County Commission green-lights Boones Creek K-8 land purchase

The Alex Williams property runs along the east side of Highland Church Road and the north side of Boones Creek Highway. Photos by Scott Roberston

The Alex Williams property runs along the east side of Highland Church Road and the north side of Boones Creek Highway. Photos by Scott Roberston

By Scott Robertson

After what might be termed a sputtering start, Washington County is on the road to building a new K-8 school to replace Boones Creek Elementary and Middle Schools. The county commission Monday voted 19-2 (with one abstention and three commissioners absent) to authorize Mayor Dan Eldridge to enter into negotiations to purchase between 20 and 56 acres from property owner Alex Williams to serve as the site for the new school.

The resolution approved by the commission mandates the purchase price be no greater than $35,000 per acre and no greater than $1.875 million in total. The county has had an option on the Williams property since May of this year.

Lee Chase

Lee Chase

School building projects can be complicated in the county by the fact that at least three governmental entities play significant roles. The school board has the responsibility of picking the site and the architect. The county commission has the responsibility of funding the project. The mayor is responsible for negotiating the terms of sale with the property owner.

The school board took three months to approve the Williams site, despite no other sites meeting the criteria set forth. The final vote in favor was 5-4, following votes that failed in the previous two months (5-4 and 4-4). That lack of unanimity on the school board’s part led at least one county commissioner to withhold his support for the site.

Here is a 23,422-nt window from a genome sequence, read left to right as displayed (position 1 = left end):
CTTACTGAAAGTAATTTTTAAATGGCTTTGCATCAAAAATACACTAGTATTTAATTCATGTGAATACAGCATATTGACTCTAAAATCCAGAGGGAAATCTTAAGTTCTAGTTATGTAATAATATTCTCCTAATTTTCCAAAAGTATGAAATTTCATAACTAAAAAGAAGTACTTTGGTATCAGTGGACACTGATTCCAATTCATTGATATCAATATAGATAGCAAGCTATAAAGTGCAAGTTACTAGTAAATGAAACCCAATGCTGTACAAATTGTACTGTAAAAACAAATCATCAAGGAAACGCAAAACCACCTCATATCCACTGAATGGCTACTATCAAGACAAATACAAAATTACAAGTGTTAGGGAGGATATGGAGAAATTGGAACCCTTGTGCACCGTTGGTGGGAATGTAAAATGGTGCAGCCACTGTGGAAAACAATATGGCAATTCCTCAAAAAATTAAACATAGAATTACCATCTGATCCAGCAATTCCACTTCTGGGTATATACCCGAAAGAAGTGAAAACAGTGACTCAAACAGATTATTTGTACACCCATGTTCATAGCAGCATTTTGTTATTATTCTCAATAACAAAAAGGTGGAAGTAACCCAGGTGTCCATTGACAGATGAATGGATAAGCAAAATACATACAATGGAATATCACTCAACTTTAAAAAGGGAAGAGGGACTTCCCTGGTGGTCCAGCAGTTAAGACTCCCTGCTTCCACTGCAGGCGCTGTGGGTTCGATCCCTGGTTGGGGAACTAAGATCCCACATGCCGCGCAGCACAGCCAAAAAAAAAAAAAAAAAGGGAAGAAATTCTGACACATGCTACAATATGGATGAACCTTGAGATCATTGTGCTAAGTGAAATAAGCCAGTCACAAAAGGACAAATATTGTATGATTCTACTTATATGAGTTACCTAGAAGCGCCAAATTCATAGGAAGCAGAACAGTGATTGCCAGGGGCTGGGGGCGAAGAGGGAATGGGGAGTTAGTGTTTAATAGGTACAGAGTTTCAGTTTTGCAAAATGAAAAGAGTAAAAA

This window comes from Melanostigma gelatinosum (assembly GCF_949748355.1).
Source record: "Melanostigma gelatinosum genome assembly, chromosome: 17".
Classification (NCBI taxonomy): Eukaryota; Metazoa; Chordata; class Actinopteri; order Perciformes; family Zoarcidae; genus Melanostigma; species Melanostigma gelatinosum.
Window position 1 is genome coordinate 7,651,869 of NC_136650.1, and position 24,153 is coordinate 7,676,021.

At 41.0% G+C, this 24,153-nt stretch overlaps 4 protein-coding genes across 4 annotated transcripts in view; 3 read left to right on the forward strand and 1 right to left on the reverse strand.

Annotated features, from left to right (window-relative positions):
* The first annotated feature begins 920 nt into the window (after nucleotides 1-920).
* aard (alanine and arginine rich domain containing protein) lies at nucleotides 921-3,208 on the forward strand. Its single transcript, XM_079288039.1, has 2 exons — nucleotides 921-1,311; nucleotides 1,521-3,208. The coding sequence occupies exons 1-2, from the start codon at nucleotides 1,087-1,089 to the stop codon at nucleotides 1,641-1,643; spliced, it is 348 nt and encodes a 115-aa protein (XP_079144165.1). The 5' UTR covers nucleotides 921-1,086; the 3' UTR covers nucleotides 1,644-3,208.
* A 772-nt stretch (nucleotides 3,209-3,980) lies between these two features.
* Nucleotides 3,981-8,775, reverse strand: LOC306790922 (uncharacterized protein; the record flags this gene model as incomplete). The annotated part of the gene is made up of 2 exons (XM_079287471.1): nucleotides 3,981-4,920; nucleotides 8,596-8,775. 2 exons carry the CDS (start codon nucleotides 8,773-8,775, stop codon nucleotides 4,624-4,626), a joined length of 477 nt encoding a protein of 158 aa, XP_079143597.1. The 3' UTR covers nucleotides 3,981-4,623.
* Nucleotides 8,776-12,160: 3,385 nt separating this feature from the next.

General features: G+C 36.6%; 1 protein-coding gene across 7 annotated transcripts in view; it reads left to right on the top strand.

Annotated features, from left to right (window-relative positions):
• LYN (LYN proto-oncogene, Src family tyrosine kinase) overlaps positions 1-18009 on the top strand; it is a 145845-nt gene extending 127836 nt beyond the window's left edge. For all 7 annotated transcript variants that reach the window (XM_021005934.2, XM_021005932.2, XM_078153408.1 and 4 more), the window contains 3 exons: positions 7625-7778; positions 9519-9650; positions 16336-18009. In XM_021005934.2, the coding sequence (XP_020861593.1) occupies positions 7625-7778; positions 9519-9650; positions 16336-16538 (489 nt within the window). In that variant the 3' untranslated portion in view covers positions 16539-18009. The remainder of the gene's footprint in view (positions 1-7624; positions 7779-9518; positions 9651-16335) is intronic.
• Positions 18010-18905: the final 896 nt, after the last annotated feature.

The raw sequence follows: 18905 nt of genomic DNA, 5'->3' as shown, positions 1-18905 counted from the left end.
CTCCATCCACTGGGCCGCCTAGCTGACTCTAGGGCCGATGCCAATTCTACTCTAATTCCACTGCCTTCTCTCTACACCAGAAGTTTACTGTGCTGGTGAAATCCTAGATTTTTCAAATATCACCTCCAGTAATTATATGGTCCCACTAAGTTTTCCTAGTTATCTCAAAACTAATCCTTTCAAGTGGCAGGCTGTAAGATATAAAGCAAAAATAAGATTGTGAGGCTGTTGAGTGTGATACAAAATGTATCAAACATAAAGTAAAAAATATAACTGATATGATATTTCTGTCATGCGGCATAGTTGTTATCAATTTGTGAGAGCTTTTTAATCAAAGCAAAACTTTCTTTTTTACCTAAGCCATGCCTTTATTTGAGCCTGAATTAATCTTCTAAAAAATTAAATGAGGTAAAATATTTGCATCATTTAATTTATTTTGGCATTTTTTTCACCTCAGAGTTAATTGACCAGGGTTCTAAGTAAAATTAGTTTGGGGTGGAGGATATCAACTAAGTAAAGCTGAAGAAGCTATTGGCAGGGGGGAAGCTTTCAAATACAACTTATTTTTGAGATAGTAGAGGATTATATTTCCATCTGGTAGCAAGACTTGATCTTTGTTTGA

Commissioner Lee Chase said, “I want to state that I have been very much in support of the Boones Creek replacement of elementary and middle school…however, I cannot support this resolution based on the current recommended site.” Chase said the site was, “not a Boones Creek school,” and that it was “practically surrounded on two sides with incorporated Johnson City.

“The selection of this site will be a plague on the people that have to travel Highway 354, the Boones Creek Highway and Highland Church Road, both two-lane roads,” Chase continued. “This will be a daily nightmare.

“In good conscience, I cannot vote to appropriate the funds to purchase this site,” Chase concluded.

Commissioner Lynn Hodge then pointed out that Johnson City is no longer capable of annexing the property, so the proximity of the existing city limits is of much less concern.

Commissioners Rick Storey and Joe Grandy said the state has already agreed to help with traffic management, enhancing the intersection with turn lanes and signalization. Commissioner Mark Larkey then said he expected whatever the state comes up with to be an improvement over the current traffic situation around the existing Boones Creek Middle School, which he called, “the very definition of bottleneck.”

Commissioner Mike Ford, who opposed the tax increase that will fund the purchase of the property referenced the fact that the county commission did not have the authority to tell the school board to go back to find a different site. “We have been playing with this for over two years…I’m not totally tickled to death with the site that’s been chosen, but I didn’t choose it. We’re doing what we’re supposed to be doing.”

Construction is scheduled to begin in May 2017. The goal is to open the new school in August 2019, but some commissioners have expressed concerns that the school board’s delay in finalizing a site could push that back to January 2020 if any delays occur during construction.


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